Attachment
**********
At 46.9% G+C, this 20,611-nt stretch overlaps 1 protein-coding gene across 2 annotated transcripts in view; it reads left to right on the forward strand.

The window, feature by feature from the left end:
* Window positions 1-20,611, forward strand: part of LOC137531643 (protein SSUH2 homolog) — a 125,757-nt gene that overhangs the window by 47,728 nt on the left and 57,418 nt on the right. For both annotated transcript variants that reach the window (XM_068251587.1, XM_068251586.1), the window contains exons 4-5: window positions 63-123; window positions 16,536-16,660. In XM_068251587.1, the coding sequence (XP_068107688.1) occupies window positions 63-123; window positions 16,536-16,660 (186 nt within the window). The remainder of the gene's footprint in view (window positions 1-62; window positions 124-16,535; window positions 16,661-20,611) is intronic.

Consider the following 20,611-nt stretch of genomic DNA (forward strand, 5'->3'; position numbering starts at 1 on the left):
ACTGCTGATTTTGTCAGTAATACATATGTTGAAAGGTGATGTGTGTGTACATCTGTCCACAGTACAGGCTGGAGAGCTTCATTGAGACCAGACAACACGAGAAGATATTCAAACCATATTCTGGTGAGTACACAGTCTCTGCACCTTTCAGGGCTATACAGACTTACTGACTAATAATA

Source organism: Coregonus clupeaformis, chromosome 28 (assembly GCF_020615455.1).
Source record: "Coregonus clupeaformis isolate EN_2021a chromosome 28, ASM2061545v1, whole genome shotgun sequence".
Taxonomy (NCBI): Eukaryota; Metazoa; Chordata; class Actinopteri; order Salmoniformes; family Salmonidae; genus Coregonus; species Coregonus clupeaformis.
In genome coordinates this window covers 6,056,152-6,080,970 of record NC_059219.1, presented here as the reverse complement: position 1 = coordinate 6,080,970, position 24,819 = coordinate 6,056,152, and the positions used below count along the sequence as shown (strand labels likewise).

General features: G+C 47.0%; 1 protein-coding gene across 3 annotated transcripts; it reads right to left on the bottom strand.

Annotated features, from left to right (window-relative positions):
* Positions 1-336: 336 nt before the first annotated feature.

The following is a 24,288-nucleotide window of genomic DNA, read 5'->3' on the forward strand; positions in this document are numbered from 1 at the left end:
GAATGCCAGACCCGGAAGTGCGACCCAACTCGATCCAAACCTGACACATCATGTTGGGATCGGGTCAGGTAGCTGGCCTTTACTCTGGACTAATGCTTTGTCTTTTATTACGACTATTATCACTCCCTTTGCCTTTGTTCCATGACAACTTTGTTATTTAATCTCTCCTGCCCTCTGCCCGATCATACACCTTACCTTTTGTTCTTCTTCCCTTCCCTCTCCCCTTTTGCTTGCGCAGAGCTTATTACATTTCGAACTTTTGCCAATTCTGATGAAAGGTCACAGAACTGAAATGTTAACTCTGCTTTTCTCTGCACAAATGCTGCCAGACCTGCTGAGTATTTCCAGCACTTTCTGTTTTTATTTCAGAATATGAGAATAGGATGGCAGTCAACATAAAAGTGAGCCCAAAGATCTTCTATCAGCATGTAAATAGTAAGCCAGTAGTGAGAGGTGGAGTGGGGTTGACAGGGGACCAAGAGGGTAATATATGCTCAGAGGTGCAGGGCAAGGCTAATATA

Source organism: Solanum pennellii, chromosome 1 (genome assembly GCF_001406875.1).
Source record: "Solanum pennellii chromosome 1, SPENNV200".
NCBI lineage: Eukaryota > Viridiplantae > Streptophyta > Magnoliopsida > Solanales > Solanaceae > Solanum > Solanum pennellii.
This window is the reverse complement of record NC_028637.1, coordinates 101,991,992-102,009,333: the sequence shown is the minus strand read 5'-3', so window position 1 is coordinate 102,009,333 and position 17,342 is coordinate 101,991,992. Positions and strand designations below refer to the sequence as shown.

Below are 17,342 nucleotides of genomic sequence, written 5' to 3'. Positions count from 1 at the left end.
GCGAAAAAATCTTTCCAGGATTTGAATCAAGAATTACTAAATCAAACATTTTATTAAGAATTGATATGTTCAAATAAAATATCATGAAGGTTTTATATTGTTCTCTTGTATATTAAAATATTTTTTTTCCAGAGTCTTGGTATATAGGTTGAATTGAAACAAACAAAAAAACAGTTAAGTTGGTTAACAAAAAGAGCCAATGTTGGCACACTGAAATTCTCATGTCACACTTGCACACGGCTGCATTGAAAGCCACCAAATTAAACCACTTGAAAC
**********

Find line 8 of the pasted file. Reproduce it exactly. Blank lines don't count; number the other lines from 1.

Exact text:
Taxonomy (NCBI): Eukaryota; Metazoa; Chordata; class Actinopteri; order Salmoniformes; family Salmonidae; genus Coregonus; species Coregonus clupeaformis.